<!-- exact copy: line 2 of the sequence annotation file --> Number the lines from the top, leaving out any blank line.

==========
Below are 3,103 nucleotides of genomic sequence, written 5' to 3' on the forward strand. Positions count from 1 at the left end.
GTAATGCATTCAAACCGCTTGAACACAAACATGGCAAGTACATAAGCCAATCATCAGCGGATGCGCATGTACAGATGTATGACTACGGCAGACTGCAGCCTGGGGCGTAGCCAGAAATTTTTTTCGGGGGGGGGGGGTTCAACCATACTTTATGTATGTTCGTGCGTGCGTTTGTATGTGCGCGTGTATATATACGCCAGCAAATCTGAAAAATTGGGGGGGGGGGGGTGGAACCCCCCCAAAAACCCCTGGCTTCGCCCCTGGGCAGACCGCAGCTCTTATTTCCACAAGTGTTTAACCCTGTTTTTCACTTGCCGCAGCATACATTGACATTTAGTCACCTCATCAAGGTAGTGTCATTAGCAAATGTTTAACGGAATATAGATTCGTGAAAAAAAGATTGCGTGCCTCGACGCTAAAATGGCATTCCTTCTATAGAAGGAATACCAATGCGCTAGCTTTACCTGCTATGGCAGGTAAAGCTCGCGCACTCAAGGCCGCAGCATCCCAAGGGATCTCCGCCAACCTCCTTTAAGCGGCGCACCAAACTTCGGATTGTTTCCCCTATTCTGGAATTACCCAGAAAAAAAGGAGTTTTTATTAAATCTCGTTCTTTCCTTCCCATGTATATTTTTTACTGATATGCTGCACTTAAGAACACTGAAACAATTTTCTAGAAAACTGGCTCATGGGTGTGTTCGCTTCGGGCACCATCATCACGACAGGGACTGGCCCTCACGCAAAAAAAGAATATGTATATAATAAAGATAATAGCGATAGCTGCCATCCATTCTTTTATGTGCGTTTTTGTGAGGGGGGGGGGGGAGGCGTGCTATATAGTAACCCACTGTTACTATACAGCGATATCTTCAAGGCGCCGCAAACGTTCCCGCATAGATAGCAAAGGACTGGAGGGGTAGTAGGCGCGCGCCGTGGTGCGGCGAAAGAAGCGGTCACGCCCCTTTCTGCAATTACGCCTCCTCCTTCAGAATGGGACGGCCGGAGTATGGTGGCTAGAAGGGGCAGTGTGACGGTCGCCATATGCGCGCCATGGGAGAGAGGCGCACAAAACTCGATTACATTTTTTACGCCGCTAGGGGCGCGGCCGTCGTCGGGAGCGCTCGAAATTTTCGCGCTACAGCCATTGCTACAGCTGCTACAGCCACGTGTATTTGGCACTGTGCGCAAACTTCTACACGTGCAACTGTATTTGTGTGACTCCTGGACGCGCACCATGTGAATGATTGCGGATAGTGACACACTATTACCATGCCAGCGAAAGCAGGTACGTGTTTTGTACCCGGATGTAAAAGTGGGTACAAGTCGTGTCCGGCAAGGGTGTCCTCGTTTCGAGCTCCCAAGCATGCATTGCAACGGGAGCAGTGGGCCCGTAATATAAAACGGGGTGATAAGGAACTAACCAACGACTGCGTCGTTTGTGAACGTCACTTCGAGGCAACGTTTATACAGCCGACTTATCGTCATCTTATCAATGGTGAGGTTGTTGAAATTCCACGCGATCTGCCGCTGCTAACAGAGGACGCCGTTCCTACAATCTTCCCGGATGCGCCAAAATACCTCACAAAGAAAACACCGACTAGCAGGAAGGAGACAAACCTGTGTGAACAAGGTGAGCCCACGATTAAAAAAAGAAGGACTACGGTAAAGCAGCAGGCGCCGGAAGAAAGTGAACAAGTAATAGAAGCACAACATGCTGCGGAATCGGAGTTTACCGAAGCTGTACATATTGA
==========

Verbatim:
GTAATGCATTCAAACCGCTTGAACACAAACATGGCAAGTACATAAGCCAATCATCAGCGGATGCGCATGTACAGATGTATGACTACGGCAGACTGCAGCCTGGGGCGTAGCCAGAAATTTTTTTCGGGGGGGGGGGGTTCAACCATACTTTATGTATGTTCGTGCGTGCGTTTGTATGTGCGCGTGTATATATACGCCAGCAAATCTGAAAAATTGGGGGGGGGGGGGTGGAACCCCCCCAAAAACCCCTGGCTTCGCCCCTGGGCAGACCGCAGCTCTTATTTCCACAAGTGTTTAACCCTGTTTTTCACTTGCCGCAGCATACATTGACATTTAGTCACCTCATCAAGGTAGTGTCATTAGCAAATGTTTAACGGAATATAGATTCGTGAAAAAAAGATTGCGTGCCTCGACGCTAAAATGGCATTCCTTCTATAGAAGGAATACCAATGCGCTAGCTTTACCTGCTATGGCAGGTAAAGCTCGCGCACTCAAGGCCGCAGCATCCCAAGGGATCTCCGCCAACCTCCTTTAAGCGGCGCACCAAACTTCGGATTGTTTCCCCTATTCTGGAATTACCCAGAAAAAAAGGAGTTTTTATTAAATCTCGTTCTTTCCTTCCCATGTATATTTTTTACTGATATGCTGCACTTAAGAACACTGAAACAATTTTCTAGAAAACTGGCTCATGGGTGTGTTCGCTTCGGGCACCATCATCACGACAGGGACTGGCCCTCACGCAAAAAAAGAATATGTATATAATAAAGATAATAGCGATAGCTGCCATCCATTCTTTTATGTGCGTTTTTGTGAGGGGGGGGGGGGAGGCGTGCTATATAGTAACCCACTGTTACTATACAGCGATATCTTCAAGGCGCCGCAAACGTTCCCGCATAGATAGCAAAGGACTGGAGGGGTAGTAGGCGCGCGCCGTGGTGCGGCGAAAGAAGCGGTCACGCCCCTTTCTGCAATTACGCCTCCTCCTTCAGAATGGGACGGCCGGAGTATGGTGGCTAGAAGGGGCAGTGTGACGGTCGCCATATGCGCGCCATGGGAGAGAGGCGCACAAAACTCGATTACATTTTTTACGCCGCTAGGGGCGCGGCCGTCGTCGGGAGCGCTCGAAATTTTCGCGCTACAGCCATTGCTACAGCTGCTACAGCCACGTGTATTTGGCACTGTGCGCAAACTTCTACACGTGCAACTGTATTTGTGTGACTCCTGGACGCGCACCATGTGAATGATTGCGGATAGTGACACACTATTACCATGCCAGCGAAAGCAGGTACGTGTTTTGTACCCGGATGTAAAAGTGGGTACAAGTCGTGTCCGGCAAGGGTGTCCTCGTTTCGAGCTCCCAAGCATGCATTGCAACGGGAGCAGTGGGCCCGTAATATAAAACGGGGTGATAAGGAACTAACCAACGACTGCGTCGTTTGTGAACGTCACTTCGAGGCAACGTTTATACAGCCGACTTATCGTCATCTTATCAATGGTGAGGTTGTTGAAATTCCACGCGATCTGCCGCTGCTAACAGAGGACGCCGTTCCTACAATCTTCCCGGATGCGCCAAAATACCTCACAAAGAAAACACCGACTAGCAGGAAGGAGACAAACCTGTGTGAACAAGGTGAGCCCACGATTAAAAAAAGAAGGACTACGGTAAAGCAGCAGGCGCCGGAAGAAAGTGAACAAGTAATAGAAGCACAACATGCTGCGGAATCGGAGTTTACCGAAGCTGTACATATTGA